It's hard to believe, but the 2019-20 Premier League season is less than a month away! Liverpool, the reigning European champions, will get things started by hosting newly promoted Norwich City on Friday, Aug. 9.
This also marks the beginning of the second season of ESPN Fantasy Soccer. Now feels like a good time to share a few things I learned from Season 1 -- a season in which I finished 24-6 in my fantasy league, collecting 29 of a possible 30 bonus points and ending up 18 points above my closest rival.
So, without further ado, here are five tips to help you finish at the top of the table in your league next year:
Goals, goals, goals!
One of the best things about ESPN's game is that you can accumulate points via several categories. That being said, goals remain by far the most valuable commodity, worth 10 points apiece. That's where your focus should be when starting to build your lineup each week.
In particular, you should be looking for goals from your Tier 1 and Tier 2 forwards. However, that's easier said than done. Three players (Pierre-Emerick Aubameyang, Sadio Mane and Mohamed Salah) tied for the Golden Boot last year, but they each only scored 22 goals in a 38-game season.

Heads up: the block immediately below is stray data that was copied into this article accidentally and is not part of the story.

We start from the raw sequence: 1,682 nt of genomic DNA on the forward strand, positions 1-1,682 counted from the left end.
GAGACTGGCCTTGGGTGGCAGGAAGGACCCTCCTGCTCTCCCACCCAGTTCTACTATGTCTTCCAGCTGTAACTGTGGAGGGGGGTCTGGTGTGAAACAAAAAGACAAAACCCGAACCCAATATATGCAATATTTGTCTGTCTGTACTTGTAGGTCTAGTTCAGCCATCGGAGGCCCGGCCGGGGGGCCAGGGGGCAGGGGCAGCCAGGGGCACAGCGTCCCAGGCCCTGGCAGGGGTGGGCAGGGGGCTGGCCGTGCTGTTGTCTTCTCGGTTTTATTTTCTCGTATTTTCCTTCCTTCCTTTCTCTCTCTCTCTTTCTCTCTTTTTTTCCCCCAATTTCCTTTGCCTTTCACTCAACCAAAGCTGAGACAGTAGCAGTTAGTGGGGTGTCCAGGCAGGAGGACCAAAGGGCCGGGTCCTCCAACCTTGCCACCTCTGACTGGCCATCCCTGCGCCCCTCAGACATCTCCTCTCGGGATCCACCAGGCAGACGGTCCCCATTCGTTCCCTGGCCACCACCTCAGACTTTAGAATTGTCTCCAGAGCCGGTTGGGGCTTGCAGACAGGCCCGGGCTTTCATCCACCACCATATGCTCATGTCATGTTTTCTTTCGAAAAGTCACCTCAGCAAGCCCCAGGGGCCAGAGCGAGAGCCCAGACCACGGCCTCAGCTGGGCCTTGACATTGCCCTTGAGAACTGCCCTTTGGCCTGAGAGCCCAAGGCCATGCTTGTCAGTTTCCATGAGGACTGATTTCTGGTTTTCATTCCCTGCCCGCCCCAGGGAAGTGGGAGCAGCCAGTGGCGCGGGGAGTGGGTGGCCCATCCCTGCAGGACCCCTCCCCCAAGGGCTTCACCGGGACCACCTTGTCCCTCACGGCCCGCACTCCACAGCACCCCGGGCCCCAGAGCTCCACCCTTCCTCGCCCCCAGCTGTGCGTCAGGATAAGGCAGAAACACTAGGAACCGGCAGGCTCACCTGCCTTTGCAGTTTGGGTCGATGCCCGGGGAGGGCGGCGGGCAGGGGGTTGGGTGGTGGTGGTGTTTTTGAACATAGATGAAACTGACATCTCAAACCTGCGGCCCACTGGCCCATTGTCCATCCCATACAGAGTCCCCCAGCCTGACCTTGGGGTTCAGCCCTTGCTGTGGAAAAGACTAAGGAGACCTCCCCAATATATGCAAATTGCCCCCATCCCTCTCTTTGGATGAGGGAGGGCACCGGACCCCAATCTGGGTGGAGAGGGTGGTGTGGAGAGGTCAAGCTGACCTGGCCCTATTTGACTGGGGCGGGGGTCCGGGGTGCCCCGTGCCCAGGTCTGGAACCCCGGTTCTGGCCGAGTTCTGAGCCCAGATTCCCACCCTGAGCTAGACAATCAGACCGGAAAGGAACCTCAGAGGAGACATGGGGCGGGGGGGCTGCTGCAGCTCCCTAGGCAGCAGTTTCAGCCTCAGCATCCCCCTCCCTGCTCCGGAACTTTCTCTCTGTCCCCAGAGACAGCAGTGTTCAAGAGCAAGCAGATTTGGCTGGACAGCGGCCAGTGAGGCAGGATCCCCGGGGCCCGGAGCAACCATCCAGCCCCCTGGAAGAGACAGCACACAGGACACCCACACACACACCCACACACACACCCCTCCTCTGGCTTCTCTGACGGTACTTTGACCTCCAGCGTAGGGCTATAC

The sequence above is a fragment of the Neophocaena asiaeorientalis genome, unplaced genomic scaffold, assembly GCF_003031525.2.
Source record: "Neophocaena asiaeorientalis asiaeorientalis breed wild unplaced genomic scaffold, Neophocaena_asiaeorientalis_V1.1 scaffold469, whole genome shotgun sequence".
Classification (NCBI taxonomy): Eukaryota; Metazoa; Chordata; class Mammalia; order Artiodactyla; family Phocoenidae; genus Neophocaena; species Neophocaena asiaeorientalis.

When choosing my forwards in any given week, I generally look at which players are hot, and which teams are heavy favorites. When Manchester City hosted Huddersfield Town in Matchweek 2 last season, was anyone really surprised when Man City won 6-1 and Sergio Aguero finished with a hat trick?
I also look at shot totals, because players who shoot a lot tend to score a lot. Salah led the league in shots last season, and Aubameyang and Mane were both in the top 10. Plus you earn fantasy points for shots as well in the form of two points for a shot on goal and half of a point for an off-target shot.
Forwards are like home-run hitters in baseball. They have some huge games, but they also strike out a lot. When forwards don't score goals, they generally deliver very few fantasy points, because they don't do much else besides shoot. Therefore, I take a more balanced approach when it comes to midfielders. I don't want a fantasy lineup stacked with nothing but sluggers, because that will lead to lots of weeks in which I fall flat on my face.
Assists are the second-most lucrative category in our game, worth five points each. They're also harder to come by than you might think. Eden Hazard, the league-leader last season, had just 15 of them -- and only seven players finished in double-digits in that category.
Chances created (passes that lead to a shot) are only worth one point each, but there's a lot more of them. James Maddison led the league with 100 chances created last season, and Hazard was right behind him with 98. When choosing my Tier 1 and Tier 2 midfielders, I tend to pick players who create a lot of chances, in addition to providing some goal threat. If they get a few assists, that's a bonus.
Pass and move